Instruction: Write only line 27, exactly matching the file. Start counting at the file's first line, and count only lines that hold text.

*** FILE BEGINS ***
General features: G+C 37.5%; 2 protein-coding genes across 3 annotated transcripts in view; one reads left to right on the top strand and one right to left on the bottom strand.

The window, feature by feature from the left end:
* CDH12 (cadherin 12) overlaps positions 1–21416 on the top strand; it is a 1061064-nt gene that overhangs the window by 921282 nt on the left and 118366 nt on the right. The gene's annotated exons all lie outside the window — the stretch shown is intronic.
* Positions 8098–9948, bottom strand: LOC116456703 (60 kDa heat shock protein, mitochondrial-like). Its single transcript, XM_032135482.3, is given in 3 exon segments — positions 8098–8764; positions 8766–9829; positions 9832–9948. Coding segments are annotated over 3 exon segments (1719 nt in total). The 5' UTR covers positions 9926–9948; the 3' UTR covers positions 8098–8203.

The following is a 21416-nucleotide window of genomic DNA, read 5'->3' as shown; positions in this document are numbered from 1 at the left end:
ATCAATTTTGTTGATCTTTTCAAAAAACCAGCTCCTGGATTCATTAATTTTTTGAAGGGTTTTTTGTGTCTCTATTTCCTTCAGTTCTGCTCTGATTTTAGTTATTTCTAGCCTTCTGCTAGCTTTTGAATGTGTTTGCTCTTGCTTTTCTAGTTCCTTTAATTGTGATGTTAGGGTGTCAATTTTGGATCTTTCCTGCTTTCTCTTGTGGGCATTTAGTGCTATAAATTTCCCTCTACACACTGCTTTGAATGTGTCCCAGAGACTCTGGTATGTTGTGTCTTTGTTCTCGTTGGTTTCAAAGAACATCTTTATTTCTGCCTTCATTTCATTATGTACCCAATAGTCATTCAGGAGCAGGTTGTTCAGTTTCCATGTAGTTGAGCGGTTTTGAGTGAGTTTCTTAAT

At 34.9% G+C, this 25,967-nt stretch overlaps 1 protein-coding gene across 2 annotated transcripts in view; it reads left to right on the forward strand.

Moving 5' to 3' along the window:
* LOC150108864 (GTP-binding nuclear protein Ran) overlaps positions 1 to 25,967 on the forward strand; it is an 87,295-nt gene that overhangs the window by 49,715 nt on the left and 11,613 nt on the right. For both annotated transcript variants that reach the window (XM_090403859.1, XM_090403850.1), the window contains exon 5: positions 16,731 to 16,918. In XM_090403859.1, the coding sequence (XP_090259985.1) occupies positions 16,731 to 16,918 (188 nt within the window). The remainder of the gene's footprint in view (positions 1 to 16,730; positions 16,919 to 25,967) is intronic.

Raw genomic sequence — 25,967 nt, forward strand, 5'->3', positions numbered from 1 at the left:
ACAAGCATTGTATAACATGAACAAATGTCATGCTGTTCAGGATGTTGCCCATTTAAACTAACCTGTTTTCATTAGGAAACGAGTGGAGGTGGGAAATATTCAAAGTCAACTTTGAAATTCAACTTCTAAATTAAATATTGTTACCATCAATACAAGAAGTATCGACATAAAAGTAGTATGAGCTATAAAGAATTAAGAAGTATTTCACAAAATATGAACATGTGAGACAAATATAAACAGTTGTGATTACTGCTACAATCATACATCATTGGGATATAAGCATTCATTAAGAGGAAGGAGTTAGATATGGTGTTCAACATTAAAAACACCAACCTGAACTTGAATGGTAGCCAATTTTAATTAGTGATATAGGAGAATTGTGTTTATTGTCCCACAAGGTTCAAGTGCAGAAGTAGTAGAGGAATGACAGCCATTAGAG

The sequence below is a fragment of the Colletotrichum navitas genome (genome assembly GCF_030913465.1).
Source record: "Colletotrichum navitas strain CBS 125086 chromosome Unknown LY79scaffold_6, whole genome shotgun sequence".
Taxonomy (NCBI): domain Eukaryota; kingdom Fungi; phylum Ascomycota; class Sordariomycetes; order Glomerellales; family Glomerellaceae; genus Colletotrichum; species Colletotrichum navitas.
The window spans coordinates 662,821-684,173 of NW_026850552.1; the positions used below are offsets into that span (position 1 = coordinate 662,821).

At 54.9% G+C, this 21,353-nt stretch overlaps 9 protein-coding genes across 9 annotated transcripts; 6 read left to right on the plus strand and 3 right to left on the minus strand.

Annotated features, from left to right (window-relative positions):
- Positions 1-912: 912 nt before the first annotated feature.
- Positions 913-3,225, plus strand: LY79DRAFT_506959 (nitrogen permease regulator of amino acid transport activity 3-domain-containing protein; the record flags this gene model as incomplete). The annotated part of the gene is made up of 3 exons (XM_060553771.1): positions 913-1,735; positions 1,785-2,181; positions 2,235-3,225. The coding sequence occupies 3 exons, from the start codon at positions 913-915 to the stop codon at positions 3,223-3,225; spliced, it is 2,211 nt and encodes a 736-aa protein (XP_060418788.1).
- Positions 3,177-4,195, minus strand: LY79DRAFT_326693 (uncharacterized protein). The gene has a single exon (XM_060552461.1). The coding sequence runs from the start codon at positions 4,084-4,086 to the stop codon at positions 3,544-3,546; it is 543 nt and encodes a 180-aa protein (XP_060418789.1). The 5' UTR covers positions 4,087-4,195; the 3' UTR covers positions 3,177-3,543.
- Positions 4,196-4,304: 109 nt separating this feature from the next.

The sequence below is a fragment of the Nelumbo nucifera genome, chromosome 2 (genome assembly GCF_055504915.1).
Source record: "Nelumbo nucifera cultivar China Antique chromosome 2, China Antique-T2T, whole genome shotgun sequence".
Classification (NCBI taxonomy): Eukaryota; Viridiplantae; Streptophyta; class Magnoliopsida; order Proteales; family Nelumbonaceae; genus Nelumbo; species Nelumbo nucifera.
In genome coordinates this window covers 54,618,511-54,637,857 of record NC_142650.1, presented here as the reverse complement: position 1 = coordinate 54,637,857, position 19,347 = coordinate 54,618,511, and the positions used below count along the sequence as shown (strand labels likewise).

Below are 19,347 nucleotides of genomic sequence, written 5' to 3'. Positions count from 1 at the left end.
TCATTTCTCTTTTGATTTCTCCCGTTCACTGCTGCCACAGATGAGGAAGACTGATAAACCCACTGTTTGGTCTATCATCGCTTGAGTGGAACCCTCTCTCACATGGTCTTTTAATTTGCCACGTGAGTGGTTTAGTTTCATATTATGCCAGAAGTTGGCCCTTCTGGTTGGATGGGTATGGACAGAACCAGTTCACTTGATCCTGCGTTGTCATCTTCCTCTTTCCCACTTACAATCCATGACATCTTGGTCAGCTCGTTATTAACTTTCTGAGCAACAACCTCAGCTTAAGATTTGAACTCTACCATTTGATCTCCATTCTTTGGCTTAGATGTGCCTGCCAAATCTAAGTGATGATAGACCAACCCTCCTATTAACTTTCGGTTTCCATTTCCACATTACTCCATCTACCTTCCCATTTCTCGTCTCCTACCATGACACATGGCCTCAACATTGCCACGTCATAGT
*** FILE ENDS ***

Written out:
TCATTTCTCTTTTGATTTCTCCCGTTCACTGCTGCCACAGATGAGGAAGACTGATAAACCCACTGTTTGGTCTATCATCGCTTGAGTGGAACCCTCTCTCACATGGTCTTTTAATTTGCCACGTGAGTGGTTTAGTTTCATATTATGCCAGAAGTTGGCCCTTCTGGTTGGATGGGTATGGACAGAACCAGTTCACTTGATCCTGCGTTGTCATCTTCCTCTTTCCCACTTACAATCCATGACATCTTGGTCAGCTCGTTATTAACTTTCTGAGCAACAACCTCAGCTTAAGATTTGAACTCTACCATTTGATCTCCATTCTTTGGCTTAGATGTGCCTGCCAAATCTAAGTGATGATAGACCAACCCTCCTATTAACTTTCGGTTTCCATTTCCACATTACTCCATCTACCTTCCCATTTCTCGTCTCCTACCATGACACATGGCCTCAACATTGCCACGTCATAGT